By Inga Shugalo
During the pandemic peak, AI and computer vision tools were in the spotlight. Statista reports, the healthcare and medical industries increased their investments in AI by 44% in 2020. Now the situation seems to have stabilized, several vaccines have been developed, and vaccination is in full swing worldwide. What is going to happen with those AI tools? Let’s have a closer look.
Computer vision tools: what’s new?
Unfortunately, the pandemic hasn’t subsided yet, so specific computer vision tools are still relevant. In this turbulent time, computer vision has become a powerful tool for infection control and prevention. For example, Taiwan installed an efficient computer vision solution at the country’s entry points to prevent the spread of the disease from the pandemic outset.
One year later, the Taiwanese specialists developed an AI solution integrated with infrared thermal image color displays to detect high temperature by the forehead in multiple individuals. The AI algorithm is trained to focus only on the forehead and ignore other heat sources. The integrated tool calibrates the data and loads a person’s daily temperature measurements and ambient data to a database. As for the measurement accuracy, it reaches about 90%.
A range of computer vision software helps industries adapt to the new normal. In manufacturing, such tools help ensure safety and security, both in terms of working with dangerous equipment and disease treatment. If an employee doesn’t wear their protective equipment, safety teams can be alerted to fix the issue and protect the employee and everyone around them.
Computer vision tools can also transform shopping by introducing checkout-free shopping that spares customers the trouble of waiting in line and manual inventory-taking for retailers. Luckily, such AI solutions are budget-friendly and can be managed remotely when the store is closed. Besides, such solutions easily integrate with in-store systems (POS, back-end ordering solutions, and other).
Medical image analysis: a broader focus
Amidst the pandemic, medical image analysis has played a critical role in detecting the virus and COVID-related pneumonia. AI developers have created several tools that either perform at the same level as human radiologists or outperform them. Thus, an X-ray reading tool from the Northwestern Memorial Healthcare System (Chicago, Illinois) detects the infection ten times faster than qualified thoracic radiologists. As for the tool’s precision, it’s compatible with that of doctors—82% for the tool against 76-81% for radiologists. This level of accuracy is not the upper limit of AI-driven medical imaging tools.
COVID-19 is not the only disease that medical image analysis can help with. Such tools have proved efficient in detecting CVD-related changes in heart structures. Cardiovascular disease is the number one of death in Americans of all ages and ethnic groups. MRI, CT, and echocardiogram are the most popular diagnostic means for heart diseases today, and there’s a set of AI tools able to perform the analysis. According to experts, these AI-driven solutions offer an impressive potential in cardiology.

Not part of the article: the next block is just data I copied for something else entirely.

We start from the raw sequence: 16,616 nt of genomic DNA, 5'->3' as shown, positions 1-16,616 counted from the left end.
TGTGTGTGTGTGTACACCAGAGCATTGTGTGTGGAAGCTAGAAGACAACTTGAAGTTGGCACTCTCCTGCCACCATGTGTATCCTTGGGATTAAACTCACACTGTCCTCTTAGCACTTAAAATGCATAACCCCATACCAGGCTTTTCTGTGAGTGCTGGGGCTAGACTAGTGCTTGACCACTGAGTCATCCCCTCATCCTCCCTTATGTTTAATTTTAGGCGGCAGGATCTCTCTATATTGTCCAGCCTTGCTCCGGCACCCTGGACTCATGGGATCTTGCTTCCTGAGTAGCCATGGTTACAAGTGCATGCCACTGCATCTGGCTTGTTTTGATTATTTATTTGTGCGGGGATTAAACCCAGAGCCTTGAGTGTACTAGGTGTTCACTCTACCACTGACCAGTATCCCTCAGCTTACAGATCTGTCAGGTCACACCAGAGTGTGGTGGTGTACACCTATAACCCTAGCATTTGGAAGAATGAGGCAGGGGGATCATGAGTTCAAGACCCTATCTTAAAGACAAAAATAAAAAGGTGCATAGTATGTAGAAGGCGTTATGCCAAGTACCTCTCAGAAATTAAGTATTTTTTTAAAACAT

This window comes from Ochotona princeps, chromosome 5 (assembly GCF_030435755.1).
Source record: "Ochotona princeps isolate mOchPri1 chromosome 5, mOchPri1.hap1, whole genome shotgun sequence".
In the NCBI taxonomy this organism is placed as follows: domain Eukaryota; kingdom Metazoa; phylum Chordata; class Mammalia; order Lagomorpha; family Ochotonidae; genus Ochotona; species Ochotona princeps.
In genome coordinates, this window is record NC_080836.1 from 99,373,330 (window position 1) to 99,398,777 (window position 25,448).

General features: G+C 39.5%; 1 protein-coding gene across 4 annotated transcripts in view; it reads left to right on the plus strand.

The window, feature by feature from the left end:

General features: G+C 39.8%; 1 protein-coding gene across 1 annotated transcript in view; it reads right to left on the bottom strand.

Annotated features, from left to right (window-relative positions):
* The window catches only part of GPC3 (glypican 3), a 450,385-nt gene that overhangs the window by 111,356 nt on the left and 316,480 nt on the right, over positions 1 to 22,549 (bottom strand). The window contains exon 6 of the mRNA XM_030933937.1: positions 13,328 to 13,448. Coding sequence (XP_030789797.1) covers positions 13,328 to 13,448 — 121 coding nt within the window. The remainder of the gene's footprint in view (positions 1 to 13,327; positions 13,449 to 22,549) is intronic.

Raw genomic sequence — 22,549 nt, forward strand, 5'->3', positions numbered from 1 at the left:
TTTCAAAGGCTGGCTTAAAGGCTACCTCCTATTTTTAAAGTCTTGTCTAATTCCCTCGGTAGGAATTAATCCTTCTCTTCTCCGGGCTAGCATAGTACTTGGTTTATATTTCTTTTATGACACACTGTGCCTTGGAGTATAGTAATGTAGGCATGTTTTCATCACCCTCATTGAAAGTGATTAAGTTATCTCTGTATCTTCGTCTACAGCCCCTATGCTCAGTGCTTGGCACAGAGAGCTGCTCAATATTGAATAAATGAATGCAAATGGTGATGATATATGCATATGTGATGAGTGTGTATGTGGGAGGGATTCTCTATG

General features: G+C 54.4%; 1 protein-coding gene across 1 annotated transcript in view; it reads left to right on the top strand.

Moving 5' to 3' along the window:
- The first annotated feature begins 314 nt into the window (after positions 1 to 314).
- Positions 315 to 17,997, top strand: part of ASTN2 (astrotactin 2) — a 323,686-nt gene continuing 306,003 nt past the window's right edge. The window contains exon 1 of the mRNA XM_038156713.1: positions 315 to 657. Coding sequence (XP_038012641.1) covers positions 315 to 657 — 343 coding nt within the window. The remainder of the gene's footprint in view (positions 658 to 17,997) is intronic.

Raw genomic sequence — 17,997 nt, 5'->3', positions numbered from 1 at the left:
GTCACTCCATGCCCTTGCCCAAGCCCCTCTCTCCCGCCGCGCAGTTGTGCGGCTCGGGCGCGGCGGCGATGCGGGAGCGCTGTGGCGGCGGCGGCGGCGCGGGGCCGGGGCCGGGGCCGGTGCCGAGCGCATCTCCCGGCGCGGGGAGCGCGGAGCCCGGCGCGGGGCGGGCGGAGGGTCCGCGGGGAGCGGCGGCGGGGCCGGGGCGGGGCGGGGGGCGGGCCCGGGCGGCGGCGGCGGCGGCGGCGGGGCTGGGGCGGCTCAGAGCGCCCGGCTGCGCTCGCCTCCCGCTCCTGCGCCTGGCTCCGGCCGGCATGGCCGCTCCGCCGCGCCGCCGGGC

Such tools have also proved efficient in pathology detection. Researchers from the University of Hawaii found that their deep learning model can successfully detect cancer risk factors in mammograms.
Deep learning networks also successfully power smart analysis of ultrasonic images. The key application areas involve a range of anatomical regions, namely thyroid, breast, heart and blood vessels, musculoskeletal system, and other organs.
A challenge and its solution
Image analysis solutions can make a viable alternative for providers of any scale thanks to a high level of precision and a manifold increase in the analysis speed. Nevertheless, experts recommend treading carefully. When used in a new setting, AI algorithms behavior may be somewhat unpredictable. For this matter, experts advocate for creating a diagnostic standard for AI in medicine to prevent bias and costly mistakes.
To solve this challenge, researchers from the Institute for Human-Centered Artificial Intelligence, Stanford University, have designed a five-step strategy for AI tool validation. It covers evaluating the tool in a controlled environment, deploying it in a real-world setting, and observing its performance over time.
As we can see, the tools developed during the pandemic are here to stay, evolving and adapting to new conditions. Computer vision tools now help ensure safety not only in public places but also in various enterprise settings by detecting occupational risks. Computer vision solutions also help retailers adapt to consumers’ preferences when it comes to touchless retail.
As for medical image analysis solutions, their use in the industry is expanding beyond COVID-19 detection. They can successfully read MRI, X-ray, echocardiogram and ultrasound scans swiftly and cost-effectively. Though there are certain challenges concerning the use of such tools at a large scale, they work efficiently across individual hospitals. They act like an additional “pair of eyes” that can detect patterns that doctors can’t due to human limitations. In their turn, doctors can always consider the results and dismiss false positives or change the initial diagnosis to improve patient care and outcomes.
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